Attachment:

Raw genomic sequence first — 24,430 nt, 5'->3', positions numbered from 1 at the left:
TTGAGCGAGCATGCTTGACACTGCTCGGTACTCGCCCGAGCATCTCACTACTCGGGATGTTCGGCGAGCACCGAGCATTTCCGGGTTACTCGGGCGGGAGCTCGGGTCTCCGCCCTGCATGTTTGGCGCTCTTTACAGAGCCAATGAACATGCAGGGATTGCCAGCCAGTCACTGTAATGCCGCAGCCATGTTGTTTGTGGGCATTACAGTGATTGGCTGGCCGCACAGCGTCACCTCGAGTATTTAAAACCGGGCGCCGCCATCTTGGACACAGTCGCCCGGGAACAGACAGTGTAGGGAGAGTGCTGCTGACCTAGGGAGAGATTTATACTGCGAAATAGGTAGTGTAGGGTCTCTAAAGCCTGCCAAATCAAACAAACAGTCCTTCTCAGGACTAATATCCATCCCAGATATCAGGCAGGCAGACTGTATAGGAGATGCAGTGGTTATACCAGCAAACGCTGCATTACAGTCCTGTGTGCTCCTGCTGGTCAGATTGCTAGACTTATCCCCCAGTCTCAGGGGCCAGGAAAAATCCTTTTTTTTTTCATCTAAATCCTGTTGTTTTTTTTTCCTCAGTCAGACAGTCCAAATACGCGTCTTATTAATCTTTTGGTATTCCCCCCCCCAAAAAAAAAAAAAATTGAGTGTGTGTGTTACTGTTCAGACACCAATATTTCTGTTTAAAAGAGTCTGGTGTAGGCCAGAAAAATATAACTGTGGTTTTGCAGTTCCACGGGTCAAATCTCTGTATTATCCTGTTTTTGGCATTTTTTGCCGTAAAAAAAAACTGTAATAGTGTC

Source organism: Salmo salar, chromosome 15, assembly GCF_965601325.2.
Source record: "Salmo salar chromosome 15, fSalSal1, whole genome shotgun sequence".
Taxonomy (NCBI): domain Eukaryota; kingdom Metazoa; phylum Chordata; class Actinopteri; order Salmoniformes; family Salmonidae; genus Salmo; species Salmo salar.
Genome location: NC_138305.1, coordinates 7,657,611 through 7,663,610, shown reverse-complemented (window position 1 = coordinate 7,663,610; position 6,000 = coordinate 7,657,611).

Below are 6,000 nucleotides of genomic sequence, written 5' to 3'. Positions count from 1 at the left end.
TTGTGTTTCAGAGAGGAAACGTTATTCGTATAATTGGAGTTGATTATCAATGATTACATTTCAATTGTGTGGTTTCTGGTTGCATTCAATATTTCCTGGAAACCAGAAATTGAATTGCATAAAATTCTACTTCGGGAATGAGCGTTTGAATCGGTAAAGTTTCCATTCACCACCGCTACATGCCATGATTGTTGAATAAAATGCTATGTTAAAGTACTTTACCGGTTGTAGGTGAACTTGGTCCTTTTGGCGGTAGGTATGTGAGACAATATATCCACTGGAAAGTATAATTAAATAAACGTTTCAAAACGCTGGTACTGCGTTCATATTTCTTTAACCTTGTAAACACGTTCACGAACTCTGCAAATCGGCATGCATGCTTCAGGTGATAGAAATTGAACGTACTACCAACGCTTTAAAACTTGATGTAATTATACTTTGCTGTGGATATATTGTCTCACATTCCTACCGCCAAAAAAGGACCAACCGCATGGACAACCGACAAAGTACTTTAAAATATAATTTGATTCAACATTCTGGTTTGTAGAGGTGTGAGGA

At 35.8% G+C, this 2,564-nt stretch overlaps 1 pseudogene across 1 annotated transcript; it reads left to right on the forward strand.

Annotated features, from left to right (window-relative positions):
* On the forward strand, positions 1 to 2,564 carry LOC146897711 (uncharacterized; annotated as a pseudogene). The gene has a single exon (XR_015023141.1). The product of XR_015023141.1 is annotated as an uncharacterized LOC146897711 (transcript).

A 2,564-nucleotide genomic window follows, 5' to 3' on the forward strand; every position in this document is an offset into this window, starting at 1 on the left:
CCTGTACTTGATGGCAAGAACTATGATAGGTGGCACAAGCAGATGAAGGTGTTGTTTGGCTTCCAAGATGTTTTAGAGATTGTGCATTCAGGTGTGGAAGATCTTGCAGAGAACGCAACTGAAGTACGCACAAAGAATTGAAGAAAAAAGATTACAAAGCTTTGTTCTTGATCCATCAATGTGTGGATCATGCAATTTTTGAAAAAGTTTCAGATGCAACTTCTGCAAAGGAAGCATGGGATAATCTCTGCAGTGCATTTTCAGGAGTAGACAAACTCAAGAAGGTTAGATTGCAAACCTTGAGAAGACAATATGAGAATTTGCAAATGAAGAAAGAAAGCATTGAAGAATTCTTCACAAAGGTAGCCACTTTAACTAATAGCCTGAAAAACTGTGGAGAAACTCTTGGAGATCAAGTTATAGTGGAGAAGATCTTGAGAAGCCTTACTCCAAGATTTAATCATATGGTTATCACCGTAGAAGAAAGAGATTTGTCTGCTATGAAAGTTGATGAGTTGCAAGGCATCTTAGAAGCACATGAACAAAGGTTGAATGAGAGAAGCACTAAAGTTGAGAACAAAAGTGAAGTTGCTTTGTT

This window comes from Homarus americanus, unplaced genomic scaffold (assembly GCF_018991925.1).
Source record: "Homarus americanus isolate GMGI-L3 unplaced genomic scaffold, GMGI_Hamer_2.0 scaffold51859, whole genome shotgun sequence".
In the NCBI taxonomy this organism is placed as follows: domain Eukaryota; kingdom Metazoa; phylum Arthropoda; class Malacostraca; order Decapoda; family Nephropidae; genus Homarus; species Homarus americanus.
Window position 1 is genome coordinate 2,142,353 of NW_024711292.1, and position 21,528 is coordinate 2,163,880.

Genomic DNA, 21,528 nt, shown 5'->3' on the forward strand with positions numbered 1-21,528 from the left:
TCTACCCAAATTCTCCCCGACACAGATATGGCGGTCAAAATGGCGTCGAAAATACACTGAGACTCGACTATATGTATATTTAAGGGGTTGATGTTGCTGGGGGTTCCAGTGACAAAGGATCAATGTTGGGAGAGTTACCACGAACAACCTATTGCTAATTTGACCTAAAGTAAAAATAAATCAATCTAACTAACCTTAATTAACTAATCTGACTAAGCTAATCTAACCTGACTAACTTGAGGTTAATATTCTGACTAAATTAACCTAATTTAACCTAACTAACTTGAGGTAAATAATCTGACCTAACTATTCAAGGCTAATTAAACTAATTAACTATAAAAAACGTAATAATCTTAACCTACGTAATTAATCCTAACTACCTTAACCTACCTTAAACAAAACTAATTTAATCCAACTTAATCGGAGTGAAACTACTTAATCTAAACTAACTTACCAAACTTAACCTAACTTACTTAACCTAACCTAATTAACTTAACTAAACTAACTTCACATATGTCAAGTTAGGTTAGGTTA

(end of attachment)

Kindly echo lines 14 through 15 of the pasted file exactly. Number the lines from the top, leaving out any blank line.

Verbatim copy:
This window comes from Homarus americanus, unplaced genomic scaffold (assembly GCF_018991925.1).
Source record: "Homarus americanus isolate GMGI-L3 unplaced genomic scaffold, GMGI_Hamer_2.0 scaffold51859, whole genome shotgun sequence".